Losing Control


Usually when I sit down to write something I’ve figured out the topic and the resolution. Sometimes it’s “hey, be less dumb” and sometimes it’s “New Year’s Resolutions are kind of silly, you shouldn’t make them” or “sorry lady, your prince charming isn’t coming.” This time I don’t have a resolution, just a topic.

I knew it would happen eventually; three years ago when we split up I knew we’d both move on, date people, maybe live with a partner or remarry. That was the goal of splitting up – we weren’t happy together so we should both figure out some other way to find happiness. We agreed on a custody schedule for our child: 70% with me, 30% with him.

A month ago he sent a text to let me know that he and his girlfriend have decided to move in together. They had already told our daughter and he wanted me to be prepared for questions when she got home from school. It would be more convenient for everyone he said. I was dumbstruck. They haven’t been dating long, and she also has a child.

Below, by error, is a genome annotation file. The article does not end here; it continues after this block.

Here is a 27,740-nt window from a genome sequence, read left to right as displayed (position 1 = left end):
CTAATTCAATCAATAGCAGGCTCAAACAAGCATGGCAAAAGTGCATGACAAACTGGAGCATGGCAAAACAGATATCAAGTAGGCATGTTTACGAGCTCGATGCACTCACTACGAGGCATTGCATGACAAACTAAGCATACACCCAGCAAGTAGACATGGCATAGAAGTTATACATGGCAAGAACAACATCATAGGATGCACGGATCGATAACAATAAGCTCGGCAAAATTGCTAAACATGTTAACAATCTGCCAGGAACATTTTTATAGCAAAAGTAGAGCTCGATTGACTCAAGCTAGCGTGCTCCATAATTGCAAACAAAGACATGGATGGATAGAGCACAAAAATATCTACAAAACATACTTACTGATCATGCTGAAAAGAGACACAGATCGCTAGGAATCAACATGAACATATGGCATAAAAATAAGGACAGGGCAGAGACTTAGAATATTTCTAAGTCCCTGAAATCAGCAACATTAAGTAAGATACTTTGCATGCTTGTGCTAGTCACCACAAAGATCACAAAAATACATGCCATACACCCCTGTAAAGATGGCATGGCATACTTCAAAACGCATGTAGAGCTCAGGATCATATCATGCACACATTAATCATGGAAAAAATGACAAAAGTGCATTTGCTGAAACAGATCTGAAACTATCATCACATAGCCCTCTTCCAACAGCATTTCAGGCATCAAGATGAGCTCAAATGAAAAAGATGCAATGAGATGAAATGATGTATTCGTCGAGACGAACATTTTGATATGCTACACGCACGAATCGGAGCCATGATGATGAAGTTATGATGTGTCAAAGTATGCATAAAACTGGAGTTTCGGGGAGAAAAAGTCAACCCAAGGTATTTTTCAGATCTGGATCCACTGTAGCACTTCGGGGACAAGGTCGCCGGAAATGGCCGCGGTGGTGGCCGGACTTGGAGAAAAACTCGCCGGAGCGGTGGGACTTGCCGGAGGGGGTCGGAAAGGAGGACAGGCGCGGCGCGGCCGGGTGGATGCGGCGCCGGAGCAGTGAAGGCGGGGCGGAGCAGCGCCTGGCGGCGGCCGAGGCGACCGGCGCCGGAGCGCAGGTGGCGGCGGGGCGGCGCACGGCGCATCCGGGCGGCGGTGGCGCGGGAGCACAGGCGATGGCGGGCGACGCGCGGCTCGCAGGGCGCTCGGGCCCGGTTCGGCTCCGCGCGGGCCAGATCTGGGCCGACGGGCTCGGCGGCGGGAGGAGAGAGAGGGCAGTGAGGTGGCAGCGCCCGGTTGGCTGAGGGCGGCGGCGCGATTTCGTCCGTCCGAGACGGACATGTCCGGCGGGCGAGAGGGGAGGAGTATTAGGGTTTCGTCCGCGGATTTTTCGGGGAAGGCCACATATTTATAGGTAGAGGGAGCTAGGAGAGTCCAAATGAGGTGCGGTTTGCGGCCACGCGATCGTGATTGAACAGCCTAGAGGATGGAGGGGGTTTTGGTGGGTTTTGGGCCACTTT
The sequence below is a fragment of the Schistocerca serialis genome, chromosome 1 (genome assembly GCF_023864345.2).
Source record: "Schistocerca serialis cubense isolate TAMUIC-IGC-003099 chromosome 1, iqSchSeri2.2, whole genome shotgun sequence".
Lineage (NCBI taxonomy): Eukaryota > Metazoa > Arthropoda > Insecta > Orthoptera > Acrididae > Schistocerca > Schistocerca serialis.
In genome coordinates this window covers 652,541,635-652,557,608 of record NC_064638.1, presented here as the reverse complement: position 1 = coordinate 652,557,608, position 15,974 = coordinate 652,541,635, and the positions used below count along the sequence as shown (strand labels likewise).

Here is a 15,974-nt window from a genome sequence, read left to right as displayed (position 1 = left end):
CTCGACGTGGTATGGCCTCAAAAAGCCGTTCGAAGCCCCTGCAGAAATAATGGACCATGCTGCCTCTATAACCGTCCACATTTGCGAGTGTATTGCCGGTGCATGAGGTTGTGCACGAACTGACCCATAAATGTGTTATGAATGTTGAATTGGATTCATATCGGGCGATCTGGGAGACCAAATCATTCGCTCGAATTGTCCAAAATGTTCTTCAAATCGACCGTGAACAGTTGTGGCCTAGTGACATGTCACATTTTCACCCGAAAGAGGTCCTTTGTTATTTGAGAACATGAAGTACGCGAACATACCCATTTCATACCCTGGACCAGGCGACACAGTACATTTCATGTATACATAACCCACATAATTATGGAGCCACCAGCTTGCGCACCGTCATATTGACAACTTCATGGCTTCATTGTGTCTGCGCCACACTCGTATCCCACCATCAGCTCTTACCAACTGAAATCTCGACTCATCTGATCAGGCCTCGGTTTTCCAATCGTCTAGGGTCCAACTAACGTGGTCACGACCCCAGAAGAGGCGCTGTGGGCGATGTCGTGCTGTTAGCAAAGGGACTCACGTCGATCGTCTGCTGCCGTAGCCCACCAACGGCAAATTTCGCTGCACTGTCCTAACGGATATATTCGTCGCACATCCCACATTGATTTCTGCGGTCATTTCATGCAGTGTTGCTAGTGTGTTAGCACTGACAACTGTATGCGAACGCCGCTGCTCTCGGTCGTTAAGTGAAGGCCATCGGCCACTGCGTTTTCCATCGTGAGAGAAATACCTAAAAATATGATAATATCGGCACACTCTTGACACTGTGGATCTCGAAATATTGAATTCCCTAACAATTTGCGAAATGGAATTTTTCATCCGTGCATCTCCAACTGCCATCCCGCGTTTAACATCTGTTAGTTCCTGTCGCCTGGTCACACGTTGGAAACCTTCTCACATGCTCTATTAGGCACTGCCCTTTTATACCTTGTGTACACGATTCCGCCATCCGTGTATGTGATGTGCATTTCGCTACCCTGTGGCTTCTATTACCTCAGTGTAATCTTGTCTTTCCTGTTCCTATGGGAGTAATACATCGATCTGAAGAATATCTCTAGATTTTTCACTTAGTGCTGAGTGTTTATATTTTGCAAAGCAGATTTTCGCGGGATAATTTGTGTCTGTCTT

The next morning I booked a spring break trip for Ellie and me. I needed to give her good memories. We went to California, she saw the ocean for the first time, I tossed her around in the pool and played sharks. We made some good memories. Now we’re back. While we were gone they moved into the house he shares with his dad. When Ellie goes to stay with her dad tomorrow she’ll be sharing a room with a little girl she’s known for 4 months.

Maybe it’ll be like summer camp. She’s always wanted siblings. Maybe this new pseudo-step-mom will help her with her homework and ask that she reads her library books. I’m trying really hard to convince myself. I want him to be happy – I truly, truly do, and we were not that together. But I’m so desperately worried about the damage this shortsighted plan is going to have on my child.

There’s nothing I can do. I’m not in control of what happens 30% of the time. Now is where I’d really like to come to the resolution of this topic, but every time I close my eyes I can see myself sitting next to my 17 year-old daughter on a therapist’s couch talking about the situation she was thrown into at age seven.


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